Lawmakers: Government guarantee preserves 30-year mortgage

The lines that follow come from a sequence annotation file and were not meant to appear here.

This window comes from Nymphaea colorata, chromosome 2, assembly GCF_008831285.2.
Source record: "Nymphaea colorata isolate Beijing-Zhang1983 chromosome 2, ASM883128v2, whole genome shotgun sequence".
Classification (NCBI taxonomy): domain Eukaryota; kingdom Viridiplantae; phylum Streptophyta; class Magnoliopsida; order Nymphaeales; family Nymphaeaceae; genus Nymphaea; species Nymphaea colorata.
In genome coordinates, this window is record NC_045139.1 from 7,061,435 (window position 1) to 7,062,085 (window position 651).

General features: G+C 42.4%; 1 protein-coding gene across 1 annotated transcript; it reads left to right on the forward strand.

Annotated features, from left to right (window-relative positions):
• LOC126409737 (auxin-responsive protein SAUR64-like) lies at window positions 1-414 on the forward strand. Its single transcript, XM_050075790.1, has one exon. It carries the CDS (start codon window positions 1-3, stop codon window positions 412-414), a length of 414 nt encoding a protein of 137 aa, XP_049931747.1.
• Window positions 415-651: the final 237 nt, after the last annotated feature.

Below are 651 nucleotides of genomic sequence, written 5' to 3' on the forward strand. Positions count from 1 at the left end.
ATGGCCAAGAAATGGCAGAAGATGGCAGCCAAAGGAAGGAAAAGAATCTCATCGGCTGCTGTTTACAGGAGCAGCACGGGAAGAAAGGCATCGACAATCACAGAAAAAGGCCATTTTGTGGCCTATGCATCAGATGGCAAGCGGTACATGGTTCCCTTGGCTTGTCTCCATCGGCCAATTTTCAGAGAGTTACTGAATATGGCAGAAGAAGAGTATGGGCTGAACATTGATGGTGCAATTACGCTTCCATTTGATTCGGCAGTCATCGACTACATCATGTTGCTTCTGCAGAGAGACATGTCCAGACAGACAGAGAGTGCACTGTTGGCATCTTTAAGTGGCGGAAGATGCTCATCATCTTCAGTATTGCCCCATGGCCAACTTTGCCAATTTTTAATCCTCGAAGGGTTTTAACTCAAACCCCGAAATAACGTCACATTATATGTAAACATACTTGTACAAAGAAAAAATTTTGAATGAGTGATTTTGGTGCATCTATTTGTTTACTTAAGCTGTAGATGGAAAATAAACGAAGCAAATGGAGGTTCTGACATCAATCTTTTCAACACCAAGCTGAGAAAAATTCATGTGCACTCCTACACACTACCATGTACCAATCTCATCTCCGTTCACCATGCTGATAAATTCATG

The prevalence of the 30-year mortgage in the housing market will rapidly diminish and eventually disappear without a government guarantee for related mortgage-backed securities. Two members of the House Financial Services Committee, Reps. Gary Peters (D-Mich.) and John Campbell (R-Calif.) told attendees at the American Securitization Forum's annual meeting in Washington that this is precisely what will happen if legislation they plan to introduce is not passed into law. "How many of you are going to be excited to buy a package of 30-year, mortgage-backed securities in the TBA market that's not government guaranteed?" Campbell asked the crowd of secondary market issuers and investors. "Let the record show, the hands showing up are zero." Campbell said the insurance program will be on bonds and not on institutions. It's an idea that holds bipartisan support and is supported by the Federal Insurance Deposit Corp., as well, he added. "Thirty-year mortgages will need to be securitized. The FDIC will not allow banks to hold them. And the banks want to do it privately," Campbell said. "We don't like to call it a GSE bill, because we aren't going to have GSEs. If we are going to have housing recover, we need housing finance to recover." In May, Campbell told HousingWire the proposed bill had already garnered support from around the industry. Campbell and Peters are pushing to create guarantee associations. These will be private entities, which hold 5% risk retention on mortgage bonds, and regulated by FHFA. "We are not doing (Fannie and Freddie) all over again. Fannie Mae and Freddie Mac are guaranteed entities. This will guarantee the performance of the loans, not the entities itself," he said. Campbell said the legislation will create five such associations, at least as a start. In the future, he hopes these associations will increase in number and specialize in different operations. This way an entity can fail, but the mortgage markets will be diverse enough to absorb the blow. "Americans don't want hedging strategies based on changing mortgage rates," added Peters. "They want 30-year, fixed-rate mortgages with no surprises." During the question and answer portion of the panel, one observer wondered why the GSEs shouldn't become the first two such guarantee firms. It would be easier, he posited, to wind down GSE issuance and transform the firms into insurers. This would save an enormous amount of taxpayer money, he said. Campbell countered that Fannie and Freddie are now too political for such a solution. Peters quickly added: "The system of private gains and socialized loss is a moral hazard and needs to end." Write to Jacob Gaffney. Follow him on Twitter @JacobGaffney.